Moving to the next country, Venezuela, the Albert Einstein Institution notes that since Hugo Chávez was elected president of Venezuela in 1998, his "regime has become increasingly authoritarian," a verdict that stands at odds with nearly all progressive commentators, but not with the corporate media or the US government. So contrary to most progressive writers, the Institution observes that since December 2001 "Chávez's popularity began to wane" and they point that in order to retain his hold on power his "government responded with violent repression against... protesters." Consequently Gene Sharp and other Albert Einstein Institution staff have met with citizens opposed to Chávez's democratic presidency to "talk about the deteriorating political situation in their country," and these talks led to the Institution organizing a nine day in-country consultation in April 2003 in order to -- with no irony evidently intended -- "restore democracy to Venezuela." Given the close links that exist between the work of the Albert Einstein Institution and the NED, it is fitting that the NED provided aid to Súmate, the key "nongovernmental" organization that coordinated the unsuccessful coup against President Chávez in 2002.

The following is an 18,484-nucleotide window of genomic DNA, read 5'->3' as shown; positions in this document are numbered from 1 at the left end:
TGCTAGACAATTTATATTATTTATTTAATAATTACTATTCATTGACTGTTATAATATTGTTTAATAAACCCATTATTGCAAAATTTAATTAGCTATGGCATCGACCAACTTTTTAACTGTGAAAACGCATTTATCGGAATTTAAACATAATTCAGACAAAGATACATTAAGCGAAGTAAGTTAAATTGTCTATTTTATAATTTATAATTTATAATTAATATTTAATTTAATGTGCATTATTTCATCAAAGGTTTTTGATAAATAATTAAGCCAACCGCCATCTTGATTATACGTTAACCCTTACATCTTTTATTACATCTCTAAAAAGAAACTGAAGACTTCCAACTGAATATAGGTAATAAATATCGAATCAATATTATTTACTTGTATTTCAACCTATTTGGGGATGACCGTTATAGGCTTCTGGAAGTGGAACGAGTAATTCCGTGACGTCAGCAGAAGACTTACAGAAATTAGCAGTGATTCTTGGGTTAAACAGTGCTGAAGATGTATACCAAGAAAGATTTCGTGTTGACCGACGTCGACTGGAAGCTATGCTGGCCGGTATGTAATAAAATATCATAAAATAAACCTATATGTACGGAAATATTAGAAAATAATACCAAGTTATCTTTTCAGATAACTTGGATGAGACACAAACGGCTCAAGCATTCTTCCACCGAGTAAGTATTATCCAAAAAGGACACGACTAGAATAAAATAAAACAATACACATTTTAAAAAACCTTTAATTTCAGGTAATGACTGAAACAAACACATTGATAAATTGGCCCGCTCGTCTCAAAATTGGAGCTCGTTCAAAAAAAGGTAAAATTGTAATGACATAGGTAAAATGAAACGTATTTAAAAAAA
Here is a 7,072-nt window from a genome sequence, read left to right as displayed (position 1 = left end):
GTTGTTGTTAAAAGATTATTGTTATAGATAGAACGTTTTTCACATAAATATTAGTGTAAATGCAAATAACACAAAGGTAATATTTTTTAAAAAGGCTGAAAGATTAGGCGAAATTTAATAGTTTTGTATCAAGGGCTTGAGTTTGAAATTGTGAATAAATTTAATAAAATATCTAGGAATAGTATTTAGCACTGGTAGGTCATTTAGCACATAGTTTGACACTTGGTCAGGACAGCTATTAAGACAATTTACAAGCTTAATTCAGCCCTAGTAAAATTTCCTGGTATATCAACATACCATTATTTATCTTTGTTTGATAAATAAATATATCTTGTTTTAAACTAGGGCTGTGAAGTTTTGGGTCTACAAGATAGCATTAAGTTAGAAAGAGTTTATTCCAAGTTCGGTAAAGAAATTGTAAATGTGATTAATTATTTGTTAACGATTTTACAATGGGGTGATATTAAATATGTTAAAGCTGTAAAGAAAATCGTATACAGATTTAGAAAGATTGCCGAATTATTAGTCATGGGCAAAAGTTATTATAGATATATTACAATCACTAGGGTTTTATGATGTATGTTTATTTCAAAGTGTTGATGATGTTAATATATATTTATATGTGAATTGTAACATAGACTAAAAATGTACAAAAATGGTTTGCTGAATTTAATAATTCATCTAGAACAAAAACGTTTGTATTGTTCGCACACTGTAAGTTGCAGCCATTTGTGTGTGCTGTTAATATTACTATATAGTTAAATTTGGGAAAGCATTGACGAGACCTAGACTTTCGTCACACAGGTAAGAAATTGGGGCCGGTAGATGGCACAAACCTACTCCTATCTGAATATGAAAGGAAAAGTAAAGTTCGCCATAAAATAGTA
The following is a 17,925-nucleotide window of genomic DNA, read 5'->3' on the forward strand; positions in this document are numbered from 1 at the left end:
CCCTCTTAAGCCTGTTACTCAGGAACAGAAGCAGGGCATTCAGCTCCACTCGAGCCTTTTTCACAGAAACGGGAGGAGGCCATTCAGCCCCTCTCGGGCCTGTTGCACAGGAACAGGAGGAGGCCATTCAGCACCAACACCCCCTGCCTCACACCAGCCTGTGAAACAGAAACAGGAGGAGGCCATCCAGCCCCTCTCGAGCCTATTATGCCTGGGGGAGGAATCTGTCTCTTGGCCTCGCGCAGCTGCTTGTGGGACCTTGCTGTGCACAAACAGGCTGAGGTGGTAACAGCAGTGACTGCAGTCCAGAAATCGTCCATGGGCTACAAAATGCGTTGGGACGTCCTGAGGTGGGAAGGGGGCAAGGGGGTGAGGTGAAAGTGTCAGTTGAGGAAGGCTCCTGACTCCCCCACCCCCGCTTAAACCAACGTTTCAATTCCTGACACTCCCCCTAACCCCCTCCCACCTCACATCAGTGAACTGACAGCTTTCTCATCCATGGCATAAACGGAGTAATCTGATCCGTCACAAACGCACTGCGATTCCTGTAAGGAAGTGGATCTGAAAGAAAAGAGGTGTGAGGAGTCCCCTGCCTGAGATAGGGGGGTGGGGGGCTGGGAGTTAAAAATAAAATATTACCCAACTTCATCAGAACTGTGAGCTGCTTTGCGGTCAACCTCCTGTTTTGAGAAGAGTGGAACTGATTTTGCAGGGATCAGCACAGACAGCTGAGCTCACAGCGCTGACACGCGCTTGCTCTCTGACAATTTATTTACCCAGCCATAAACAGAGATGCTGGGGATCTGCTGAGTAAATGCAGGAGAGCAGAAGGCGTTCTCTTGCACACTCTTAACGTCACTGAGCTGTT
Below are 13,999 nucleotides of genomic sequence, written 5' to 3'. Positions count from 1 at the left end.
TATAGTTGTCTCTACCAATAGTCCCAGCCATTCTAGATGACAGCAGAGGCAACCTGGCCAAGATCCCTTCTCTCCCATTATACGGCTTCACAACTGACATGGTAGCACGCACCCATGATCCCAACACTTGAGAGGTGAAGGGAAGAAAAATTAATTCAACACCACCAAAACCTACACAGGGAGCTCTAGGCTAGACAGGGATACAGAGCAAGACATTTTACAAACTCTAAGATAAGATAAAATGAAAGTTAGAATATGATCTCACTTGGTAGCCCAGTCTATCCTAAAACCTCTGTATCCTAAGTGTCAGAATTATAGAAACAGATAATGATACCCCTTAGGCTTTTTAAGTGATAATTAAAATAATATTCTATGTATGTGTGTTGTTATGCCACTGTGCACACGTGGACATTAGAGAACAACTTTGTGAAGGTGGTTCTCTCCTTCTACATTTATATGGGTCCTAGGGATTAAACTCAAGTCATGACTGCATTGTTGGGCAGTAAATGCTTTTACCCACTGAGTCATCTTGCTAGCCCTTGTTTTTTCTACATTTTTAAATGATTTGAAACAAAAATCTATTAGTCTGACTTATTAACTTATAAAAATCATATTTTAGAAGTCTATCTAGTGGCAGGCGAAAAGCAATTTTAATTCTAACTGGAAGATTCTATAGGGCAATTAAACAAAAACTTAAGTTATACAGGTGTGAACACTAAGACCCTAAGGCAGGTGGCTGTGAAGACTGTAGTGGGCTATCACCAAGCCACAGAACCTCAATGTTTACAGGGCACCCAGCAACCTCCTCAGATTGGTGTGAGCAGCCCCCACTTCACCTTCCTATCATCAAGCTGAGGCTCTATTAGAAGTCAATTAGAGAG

Belarus is another country in which the U.S. is attempting to manipulate via proxy "nongovernmental" cohorts. Keeping in line with the US administration's thoughts on Belarus, the Albert Einstein Institution writes: "Since 1917, Belarus has been almost completely controlled and operated by the Russian security service... [and] Alyaksandr Lukashenko, the autocratic President of the Republic for the last decade, is himself a former KGB Major," and in late January 2001, Gene Sharp led a workshop in neighbouring Lithuania to help facilitate "democratization in face of a dictatorial regime." Belarus provides an interesting example of a country that has so far resisted the best efforts of the NED-led democracy manipulators, as in 2000 alone, the US government provided opposition groups with US$24 million and according to US officials even more in 2001. In addition to such financial aid, at around the time that Sharp was present in Lithuania, diplomatic aid was also used in an attempt to oust Lukashenko, and the skills and knowledge of the US Ambassador in Belarus, Michael Kozak, were of critical importance in organising the opposition. This is because Ambassador Kozak was an old hand at promoting "democracy," having gained invaluable experience overseeing the "democratic" replacement of the Sandinistas in the 1990 elections, while acting as the US Ambassador in Nicaragua (1990 and 1992).